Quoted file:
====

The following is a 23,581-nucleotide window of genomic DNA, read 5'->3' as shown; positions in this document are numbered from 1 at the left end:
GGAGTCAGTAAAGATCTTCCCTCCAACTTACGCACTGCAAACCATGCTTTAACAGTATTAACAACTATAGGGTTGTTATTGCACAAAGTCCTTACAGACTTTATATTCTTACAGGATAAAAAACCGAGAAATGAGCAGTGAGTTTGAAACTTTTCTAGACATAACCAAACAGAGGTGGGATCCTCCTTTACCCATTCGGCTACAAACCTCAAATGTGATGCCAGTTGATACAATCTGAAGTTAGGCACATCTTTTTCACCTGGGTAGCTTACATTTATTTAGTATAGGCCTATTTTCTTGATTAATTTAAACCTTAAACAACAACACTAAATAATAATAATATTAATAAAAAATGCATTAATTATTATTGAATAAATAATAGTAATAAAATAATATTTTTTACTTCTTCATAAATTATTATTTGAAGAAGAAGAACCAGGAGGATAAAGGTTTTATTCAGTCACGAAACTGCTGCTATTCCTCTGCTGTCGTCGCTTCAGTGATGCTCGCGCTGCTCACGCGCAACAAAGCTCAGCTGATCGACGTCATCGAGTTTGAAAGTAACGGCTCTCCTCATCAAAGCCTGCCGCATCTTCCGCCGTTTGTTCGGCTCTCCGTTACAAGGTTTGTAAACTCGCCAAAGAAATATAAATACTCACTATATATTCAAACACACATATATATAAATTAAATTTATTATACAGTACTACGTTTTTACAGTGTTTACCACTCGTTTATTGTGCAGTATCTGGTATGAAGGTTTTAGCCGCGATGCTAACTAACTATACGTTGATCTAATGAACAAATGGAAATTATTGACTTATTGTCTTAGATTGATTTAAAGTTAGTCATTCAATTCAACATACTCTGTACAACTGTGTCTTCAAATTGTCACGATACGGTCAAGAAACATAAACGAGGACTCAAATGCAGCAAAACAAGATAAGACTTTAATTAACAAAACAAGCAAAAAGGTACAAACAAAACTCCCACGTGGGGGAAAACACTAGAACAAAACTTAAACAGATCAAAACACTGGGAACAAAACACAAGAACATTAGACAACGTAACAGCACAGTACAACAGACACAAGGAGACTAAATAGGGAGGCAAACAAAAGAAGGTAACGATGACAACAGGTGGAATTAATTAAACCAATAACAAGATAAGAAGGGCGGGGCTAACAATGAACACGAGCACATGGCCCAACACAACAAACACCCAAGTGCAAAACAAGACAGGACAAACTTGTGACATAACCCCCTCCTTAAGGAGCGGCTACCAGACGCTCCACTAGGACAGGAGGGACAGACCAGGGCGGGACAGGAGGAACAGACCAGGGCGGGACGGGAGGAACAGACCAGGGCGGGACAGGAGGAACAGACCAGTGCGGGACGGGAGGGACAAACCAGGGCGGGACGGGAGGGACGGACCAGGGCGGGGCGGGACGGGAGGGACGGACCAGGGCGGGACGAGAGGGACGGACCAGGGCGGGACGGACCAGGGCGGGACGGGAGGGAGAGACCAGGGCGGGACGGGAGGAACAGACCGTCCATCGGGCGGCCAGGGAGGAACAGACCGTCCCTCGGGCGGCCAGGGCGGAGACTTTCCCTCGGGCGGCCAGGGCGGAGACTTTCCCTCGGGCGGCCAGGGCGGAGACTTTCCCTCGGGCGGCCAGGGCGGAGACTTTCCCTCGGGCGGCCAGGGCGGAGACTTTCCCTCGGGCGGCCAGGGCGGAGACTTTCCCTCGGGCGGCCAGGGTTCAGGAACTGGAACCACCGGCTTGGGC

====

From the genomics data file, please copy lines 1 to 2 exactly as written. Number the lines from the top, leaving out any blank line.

The following is a 23,581-nucleotide window of genomic DNA, read 5'->3' as shown; positions in this document are numbered from 1 at the left end:
GGAGTCAGTAAAGATCTTCCCTCCAACTTACGCACTGCAAACCATGCTTTAACAGTATTAACAACTATAGGGTTGTTATTGCACAAAGTCCTTACAGACTTTATATTCTTACAGGATAAAAAACCGAGAAATGAGCAGTGAGTTTGAAACTTTTCTAGACATAACCAAACAGAGGTGGGATCCTCCTTTACCCATTCGGCTACAAACCTCAAATGTGATGCCAGTTGATACAATCTGAAGTTAGGCACATCTTTTTCACCTGGGTAGCTTACATTTATTTAGTATAGGCCTATTTTCTTGATTAATTTAAACCTTAAACAACAACACTAAATAATAATAATATTAATAAAAAATGCATTAATTATTATTGAATAAATAATAGTAATAAAATAATATTTTTTACTTCTTCATAAATTATTATTTGAAGAAGAAGAACCAGGAGGATAAAGGTTTTATTCAGTCACGAAACTGCTGCTATTCCTCTGCTGTCGTCGCTTCAGTGATGCTCGCGCTGCTCACGCGCAACAAAGCTCAGCTGATCGACGTCATCGAGTTTGAAAGTAACGGCTCTCCTCATCAAAGCCTGCCGCATCTTCCGCCGTTTGTTCGGCTCTCCGTTACAAGGTTTGTAAACTCGCCAAAGAAATATAAATACTCACTATATATTCAAACACACATATATATAAATTAAATTTATTATACAGTACTACGTTTTTACAGTGTTTACCACTCGTTTATTGTGCAGTATCTGGTATGAAGGTTTTAGCCGCGATGCTAACTAACTATACGTTGATCTAATGAACAAATGGAAATTATTGACTTATTGTCTTAGATTGATTTAAAGTTAGTCATTCAATTCAACATACTCTGTACAACTGTGTCTTCAAATTGTCACGATACGGTCAAGAAACATAAACGAGGACTCAAATGCAGCAAAACAAGATAAGACTTTAATTAACAAAACAAGCAAAAAGGTACAAACAAAACTCCCACGTGGGGGAAAACACTAGAACAAAACTTAAACAGATCAAAACACTGGGAACAAAACACAAGAACATTAGACAACGTAACAGCACAGTACAACAGACACAAGGAGACTAAATAGGGAGGCAAACAAAAGAAGGTAACGATGACAACAGGTGGAATTAATTAAACCAATAACAAGATAAGAAGGGCGGGGCTAACAATGAACACGAGCACATGGCCCAACACAACAAACACCCAAGTGCAAAACAAGACAGGACAAACTTGTGACATAACCCCCTCCTTAAGGAGCGGCTACCAGACGCTCCACTAGGACAGGAGGGACAGACCAGGGCGGGACAGGAGGAACAGACCAGGGCGGGACGGGAGGAACAGACCAGGGCGGGACAGGAGGAACAGACCAGTGCGGGACGGGAGGGACAAACCAGGGCGGGACGGGAGGGACGGACCAGGGCGGGGCGGGACGGGAGGGACGGACCAGGGCGGGACGAGAGGGACGGACCAGGGCGGGACGGACCAGGGCGGGACGGGAGGGAGAGACCAGGGCGGGACGGGAGGAACAGACCGTCCATCGGGCGGCCAGGGAGGAACAGACCGTCCCTCGGGCGGCCAGGGCGGAGACTTTCCCTCGGGCGGCCAGGGCGGAGACTTTCCCTCGGGCGGCCAGGGCGGAGACTTTCCCTCGGGCGGCCAGGGCGGAGACTTTCCCTCGGGCGGCCAGGGCGGAGACTTTCCCTCGGGCGGCCAGGGCGGAGACTTTCCCTCGGGCGGCCAGGGTTCAGGAACTGGAACCACCGGCTTGGGC